factors of interest (additional factors again included timepoint, and
The primary pattern observed in the first ANOVA, a condition
6time interaction, was replicated in the second ANOVA. Eight
regions showed this effect, denoted in Table 1; again, these
included dorsal ACC, right dorsolateral PFC, and bilateral PFC
regions. Importantly, the same Emotion . Neutral pattern was
observed in these regions, confirming that high emotion-conflict
trials increased activation of the cognitive control system relative to
non-emotion conflict conditions.
A second pattern that was observed in the ANOVA was a trial-
type6time interaction, which was significant in 11 ROIs. In all of
these regions, the pattern was due to increased activation on BX
trials relative to AY, during the early part of the trial (timepoints
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2–5), but then comparable activation later in the trial (timepoints
6–10). Figure 4 demonstrates this timecourse pattern in an
example region, the right lateral PFC. Although a BX . AY
pattern is consistent with conflict being increased under probe-
based conditions, the early, rather than late timecourse of the
effect suggests that the trial-type effect might be anticipatory or
expectancy-related. Note that the expectancy for high conflict is
significantly greater following a B-cue (probability BX | B-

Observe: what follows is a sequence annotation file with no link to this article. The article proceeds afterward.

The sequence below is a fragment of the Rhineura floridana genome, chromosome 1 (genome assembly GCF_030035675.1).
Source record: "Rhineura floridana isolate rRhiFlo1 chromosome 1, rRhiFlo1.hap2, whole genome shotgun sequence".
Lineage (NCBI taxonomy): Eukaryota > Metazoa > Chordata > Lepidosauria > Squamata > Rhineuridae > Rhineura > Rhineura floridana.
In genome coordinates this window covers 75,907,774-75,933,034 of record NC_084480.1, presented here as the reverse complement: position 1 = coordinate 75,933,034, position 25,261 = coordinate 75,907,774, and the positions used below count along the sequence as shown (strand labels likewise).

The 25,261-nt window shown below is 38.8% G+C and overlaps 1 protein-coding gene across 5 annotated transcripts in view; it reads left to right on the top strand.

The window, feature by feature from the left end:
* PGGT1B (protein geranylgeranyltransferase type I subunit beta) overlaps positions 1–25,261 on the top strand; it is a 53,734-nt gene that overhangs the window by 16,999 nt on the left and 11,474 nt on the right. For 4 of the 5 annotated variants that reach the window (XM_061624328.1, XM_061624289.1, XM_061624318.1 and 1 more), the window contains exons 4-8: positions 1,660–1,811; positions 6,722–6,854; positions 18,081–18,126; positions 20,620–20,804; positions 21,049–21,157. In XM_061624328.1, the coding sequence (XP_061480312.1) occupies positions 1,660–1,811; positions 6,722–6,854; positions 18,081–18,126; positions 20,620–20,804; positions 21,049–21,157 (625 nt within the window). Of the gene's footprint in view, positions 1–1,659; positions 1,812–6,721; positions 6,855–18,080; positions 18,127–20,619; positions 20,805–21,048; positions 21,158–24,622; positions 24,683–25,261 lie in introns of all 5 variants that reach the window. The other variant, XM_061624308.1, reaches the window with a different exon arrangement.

cue,0.4) than following an A-cue (probability AY | A-cue,0.1).
Thus, differential conflict anticipation or expectancy may account
for the trial-type effects, rather than a differential response to
experienced conflict during probe processing. Similar conflict
expectancy effects have been observed in prior studies of the AX-
CPT [46,47] and other conflict paradigms .
Although effects of condition and trial-type were present, the
two factors did not appear to interact, as no regions showed
evidence of condition6trial-type or condition6trial-type6time
interactions. Thus, the BX . AY pattern did not differ
significantly between Emotion & Neutral conditions.
Focused analysis of rostral ACC and amygdala activity:
conflict and condition effects.
CCN and EMO masks, we computed contrasts (high . low
conflict) within the rostral ACC and amygdala ROIs. However, to
test whether these regions were particularly sensitive to emotion
conflict per se, we conducted a follow-up ANOVA using a high .
low conflict contrast, but restricting to the Emotion condition only.
No voxels within the rostral ACC or amygdala survived this
contrast, contrary to evidence from previous studies suggesting
their sensitivity to emotional conflict.
As a final test to ensure that we did not produce any false
negatives, we tested the high . low conflict contrast, using all the
data (Emotion and Neutral), but with lowered statistical thresholds,
utilizing a small-volume correction for each region individually.
Even with these more liberal thresholds, no rostral ACC clusters
were observed; however, a small voxel cluster within the left
amygdala was identified (see Table 1). Within this conflict-sensitive
left amygdala region, there was a significant effect of task condition
As done previously within the
in the full ANOVA (i.e., involving conflict, condition and timepoint
asfactors;seeFigure3).Thisinteraction wasdueto a similarpattern
of activity to that observed in several other regions within the CCN
and EMO networks (i.e., Emotion . Neutral activity). Similarly, as
with these other regions, no condition*conflict interaction was
observed. Indeed, if anything, the high . low conflict effect was
weaker in the Emotion condition relative to Neutral (Figure 3),
consistent with the absence of a significant conflict effect in this
region when only the Emotion condition was examined. Addition-
ally, in this left amygdala region, no effects of trial type were